Fire Force 26 comprised 11 Divisions, 4 of which covered Liverpool with no less than 208 stations a huge increase on the pare war position. Well over 700 pumps were manned.

Other HQ and Support facilities were established

1. HQ and Stores

Mill Lane off Queens Drive four large houses were requisitioned
`Uplands` - Formerly an AFS station now D Div HQ
`Holly Lodge` - Area Stores Office
`The Bingle`- Finance office in huts as the house had been hit by a stray bomb and then demolished
`Sand Heys` - Formerly an AFS station, now Comms with the Field. Telephone Office in grounds of Holly Lodge School  in an outbuilding       

2 . Transport Offices
On the other side of Mill Lane

3. Training Schools
The Police school on Beacon La was initially used along with the AFS site in the Deaf School, Melville Pl, both closed, the former then used as a hose repair shop.
1941 October - A new school was established in the Seaman’s Orphanage, Newsham Park for males and on Croxteth Drive Aigburth for females
1942 - A second Area training school was established in a school on School La, Culcheth. Used to give refresher training not for basic recruits
1942 Mar - FFC A P L Sullivan MM MBE ex London Fire Brigade took over as Fire Force Commander
1943 Jan - FFC J Clitherow, ex FFC No 29 Area the son-in-law of the former Liverpool Fire Brigade Chief Officer George Oakes took over from Sullivan who returned to London as Deputy Chief of Fire Staff and Deputy Inspector in Chief of the NFS.
1943 - All training was regionalised at St Joseph’s, Stockport Rd, Longsight Manchester, formerly an industrial school. From 1946 Feb an 8 week course for permanent firemen commenced.

4. Workshops
Lobito’s Garage, Lancelot’s Hey [Lobito’s Oil Co owned the Ellesmere Port refinery, the company was bought by Burmah in 1962] taken over in late1940 for the AFS, this passed to the LPFB and then to the NFS in 1941
An Workshops was established on Fazakerley St until at least 1943
The Lancashire Utd bus garage on Bentley Rd was taken over as a Workshops and Transport Store.

5. Reinforcement Bases also referred to as RV points
Established for re-enforcements coming into the city to avoid the previous problems whereby crews had got lost as they had no Liverpool street maps. 4 at first by 10/41 there were 5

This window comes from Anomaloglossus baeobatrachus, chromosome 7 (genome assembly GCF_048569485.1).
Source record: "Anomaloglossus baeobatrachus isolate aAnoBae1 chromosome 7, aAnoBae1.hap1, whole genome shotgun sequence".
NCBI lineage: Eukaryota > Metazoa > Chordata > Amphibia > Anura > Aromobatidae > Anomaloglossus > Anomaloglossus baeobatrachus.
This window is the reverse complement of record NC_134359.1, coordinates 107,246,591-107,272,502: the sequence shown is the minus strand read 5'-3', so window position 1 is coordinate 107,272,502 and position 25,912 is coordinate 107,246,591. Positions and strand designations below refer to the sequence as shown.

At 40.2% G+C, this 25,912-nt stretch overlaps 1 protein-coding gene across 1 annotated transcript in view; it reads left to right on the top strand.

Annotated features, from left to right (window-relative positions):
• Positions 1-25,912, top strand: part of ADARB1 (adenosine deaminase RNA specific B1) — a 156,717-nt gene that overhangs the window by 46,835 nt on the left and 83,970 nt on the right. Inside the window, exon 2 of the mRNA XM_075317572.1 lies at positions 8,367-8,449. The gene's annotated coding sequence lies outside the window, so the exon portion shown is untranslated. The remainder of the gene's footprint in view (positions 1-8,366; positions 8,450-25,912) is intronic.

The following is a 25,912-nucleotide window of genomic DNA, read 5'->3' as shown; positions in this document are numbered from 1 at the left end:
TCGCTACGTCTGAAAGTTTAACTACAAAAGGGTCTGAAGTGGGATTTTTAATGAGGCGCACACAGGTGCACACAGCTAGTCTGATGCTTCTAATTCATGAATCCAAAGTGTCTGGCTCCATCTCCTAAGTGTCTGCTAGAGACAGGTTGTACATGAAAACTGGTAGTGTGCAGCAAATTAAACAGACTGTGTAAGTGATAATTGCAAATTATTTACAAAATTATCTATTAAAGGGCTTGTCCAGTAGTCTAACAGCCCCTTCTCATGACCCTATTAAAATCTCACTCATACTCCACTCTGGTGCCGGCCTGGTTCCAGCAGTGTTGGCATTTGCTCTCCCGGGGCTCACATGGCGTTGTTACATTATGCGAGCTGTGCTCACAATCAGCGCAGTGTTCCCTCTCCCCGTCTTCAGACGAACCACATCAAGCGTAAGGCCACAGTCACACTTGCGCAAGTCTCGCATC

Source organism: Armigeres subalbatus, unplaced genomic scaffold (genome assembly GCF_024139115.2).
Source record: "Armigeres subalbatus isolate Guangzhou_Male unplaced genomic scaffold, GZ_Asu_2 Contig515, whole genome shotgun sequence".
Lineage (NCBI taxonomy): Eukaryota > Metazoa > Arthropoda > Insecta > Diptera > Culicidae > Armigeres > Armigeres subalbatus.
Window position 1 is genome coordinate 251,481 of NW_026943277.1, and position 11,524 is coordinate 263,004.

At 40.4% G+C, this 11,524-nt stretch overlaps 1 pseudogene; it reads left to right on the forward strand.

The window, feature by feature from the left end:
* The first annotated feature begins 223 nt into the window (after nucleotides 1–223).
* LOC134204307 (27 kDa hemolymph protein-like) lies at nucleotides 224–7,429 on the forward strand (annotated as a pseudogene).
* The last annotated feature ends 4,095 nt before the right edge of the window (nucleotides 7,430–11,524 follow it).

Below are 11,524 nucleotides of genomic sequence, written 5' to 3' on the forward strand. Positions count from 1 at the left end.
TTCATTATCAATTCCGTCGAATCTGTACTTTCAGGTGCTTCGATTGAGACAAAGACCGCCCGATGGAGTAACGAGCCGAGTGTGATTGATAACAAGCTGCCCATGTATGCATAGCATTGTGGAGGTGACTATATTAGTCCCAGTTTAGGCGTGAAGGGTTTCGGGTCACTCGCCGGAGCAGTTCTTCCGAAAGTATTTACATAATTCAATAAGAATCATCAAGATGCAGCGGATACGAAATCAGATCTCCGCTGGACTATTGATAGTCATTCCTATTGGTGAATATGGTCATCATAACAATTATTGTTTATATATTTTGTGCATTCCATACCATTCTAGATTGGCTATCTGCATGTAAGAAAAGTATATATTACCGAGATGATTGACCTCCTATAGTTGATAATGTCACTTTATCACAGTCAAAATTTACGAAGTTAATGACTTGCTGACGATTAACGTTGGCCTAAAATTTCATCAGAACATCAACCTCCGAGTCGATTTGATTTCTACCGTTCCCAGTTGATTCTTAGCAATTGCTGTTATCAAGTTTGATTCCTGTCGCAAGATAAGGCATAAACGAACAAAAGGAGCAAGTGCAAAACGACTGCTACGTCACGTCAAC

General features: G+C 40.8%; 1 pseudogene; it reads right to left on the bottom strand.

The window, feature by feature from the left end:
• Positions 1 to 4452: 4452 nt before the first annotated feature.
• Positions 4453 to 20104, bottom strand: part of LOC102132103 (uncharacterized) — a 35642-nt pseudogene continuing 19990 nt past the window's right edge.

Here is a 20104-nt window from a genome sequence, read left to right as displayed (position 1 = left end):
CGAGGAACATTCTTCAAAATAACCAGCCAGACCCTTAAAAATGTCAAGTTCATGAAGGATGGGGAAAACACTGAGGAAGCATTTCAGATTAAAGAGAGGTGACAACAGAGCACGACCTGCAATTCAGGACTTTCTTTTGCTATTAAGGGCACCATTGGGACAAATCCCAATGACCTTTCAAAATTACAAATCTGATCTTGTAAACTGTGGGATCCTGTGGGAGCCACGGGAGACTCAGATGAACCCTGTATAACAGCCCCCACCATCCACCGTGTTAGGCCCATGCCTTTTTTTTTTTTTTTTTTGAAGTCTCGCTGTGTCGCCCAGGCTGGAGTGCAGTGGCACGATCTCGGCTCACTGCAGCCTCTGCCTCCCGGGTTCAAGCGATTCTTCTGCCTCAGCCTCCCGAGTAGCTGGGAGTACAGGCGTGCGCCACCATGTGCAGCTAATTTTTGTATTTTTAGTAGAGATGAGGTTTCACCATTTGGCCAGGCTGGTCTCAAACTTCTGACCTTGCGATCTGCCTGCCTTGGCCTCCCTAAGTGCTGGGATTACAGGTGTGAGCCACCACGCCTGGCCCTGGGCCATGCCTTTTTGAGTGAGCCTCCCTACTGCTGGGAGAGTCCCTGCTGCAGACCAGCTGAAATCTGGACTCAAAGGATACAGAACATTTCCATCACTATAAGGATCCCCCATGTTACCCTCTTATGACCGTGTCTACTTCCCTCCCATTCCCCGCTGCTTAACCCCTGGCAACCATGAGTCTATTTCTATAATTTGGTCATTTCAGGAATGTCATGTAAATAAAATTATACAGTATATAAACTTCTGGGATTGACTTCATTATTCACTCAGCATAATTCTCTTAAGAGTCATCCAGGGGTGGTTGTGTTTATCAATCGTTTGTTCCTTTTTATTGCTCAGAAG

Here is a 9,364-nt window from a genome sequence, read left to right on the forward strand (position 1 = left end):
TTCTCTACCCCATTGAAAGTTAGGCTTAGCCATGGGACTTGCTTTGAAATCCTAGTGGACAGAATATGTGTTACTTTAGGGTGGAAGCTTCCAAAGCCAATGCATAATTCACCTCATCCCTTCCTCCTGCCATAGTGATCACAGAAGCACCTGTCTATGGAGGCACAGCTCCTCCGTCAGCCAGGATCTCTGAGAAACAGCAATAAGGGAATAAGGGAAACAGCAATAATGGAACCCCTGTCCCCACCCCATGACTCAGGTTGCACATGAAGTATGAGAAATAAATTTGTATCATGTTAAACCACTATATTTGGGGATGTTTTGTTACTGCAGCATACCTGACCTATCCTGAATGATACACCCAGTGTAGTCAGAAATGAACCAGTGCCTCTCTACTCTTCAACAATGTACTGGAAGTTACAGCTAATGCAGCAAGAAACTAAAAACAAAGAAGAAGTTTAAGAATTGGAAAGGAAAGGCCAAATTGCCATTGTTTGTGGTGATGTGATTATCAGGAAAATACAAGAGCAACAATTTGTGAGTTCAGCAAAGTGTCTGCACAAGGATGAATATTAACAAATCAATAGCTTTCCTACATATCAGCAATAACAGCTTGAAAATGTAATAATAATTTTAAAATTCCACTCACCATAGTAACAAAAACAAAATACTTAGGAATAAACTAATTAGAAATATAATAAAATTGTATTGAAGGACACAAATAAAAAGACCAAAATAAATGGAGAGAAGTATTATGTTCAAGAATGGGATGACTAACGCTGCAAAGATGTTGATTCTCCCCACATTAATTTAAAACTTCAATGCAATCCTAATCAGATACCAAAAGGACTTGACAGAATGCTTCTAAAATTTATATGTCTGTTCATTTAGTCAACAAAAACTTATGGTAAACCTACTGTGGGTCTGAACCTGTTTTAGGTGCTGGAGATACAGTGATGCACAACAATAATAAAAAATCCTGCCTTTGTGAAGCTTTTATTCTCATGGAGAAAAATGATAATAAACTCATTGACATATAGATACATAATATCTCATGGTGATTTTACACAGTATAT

1.         SE       Clarke’s Gardens, Woolton (the pub in the park)
2.         E         Court Hey, Broadgreen
3.         N         Students Union, Bedford St, Bootle
4.         C         Deaf School, No 2 Melville Pl
5.         N         Fazakerley Open Air School

6. Accommodation Dept
A hostel for the growing number of firewomen was established at 7 Linnet Lane

7. Building Departments
Ivanhoe Rd, Liverpool
Church St, Warrington
Canning St Birkenhead

1942 Sep 20 - National Fire Service (Alteration of Fire Areas) Regulations 1942:
3 new Fire Force Areas created, one of these took over part of FF26 Area
This was Fire Force 41  HQ ‘Thelwell Heyes’, Grapenhall, Warrington
Its Commander was W Ewart Greenhalgh.
It covered St Helens CB, Warrington CB, Congleton, Crewe, Alsager, Middlewich, Nantwich,   Northwich, Runcorn, Sandbach, Tarvin, Winsford, Haydock, Newton-le-Willows, Prescot, Rainford, Whiston and  Widnes 68 stations.

1944 Mar 22 - Fire Services (Alteration of Fire Areas) (No3) Regulations 1944 published Fire Forces 28, 41, 42 & 43 were now to be combined into the remaining FF Areas.

Mar 25 - Changes enacted ahead of the movement of many NFS personnel to the south coast in to provide fire cover for the munitions and stores stockpiled for the invasion of Europe, known as the Colours Scheme
Fire Force 26 now comprised 198 stations organised in 8 Divisions, 70 from the former FF 41.

1945 Apr 15 - With the end of the war in Europe the stand-down of the part time personnel in the NFS took place.

1945 Jly 01 - Number of stations in FF26 reduced to 63.

1948 Mar 31 - Stations by now reduced to 42, NFS stood down at midnight with the return to local authority control.

  Report to WC 27 Sep 1938 ‘Uplands’ at Holly Lodge School to be demolished, building still standing 2009

About Merseyside Fire & Rescue Service Heritage and Education Centre


Merseyside has a 180-year proud tradition of firefighting and has often been at the forefront of innovation and new technology during that time.

The service has memorabilia, machines and equipment from generations of firefighting and one of the largest photographic archives of any UK fire and rescue service including more than 80,000 digitised files and pictures. Why not visit our Heritage and Education Centre.

more about the Heritage Centre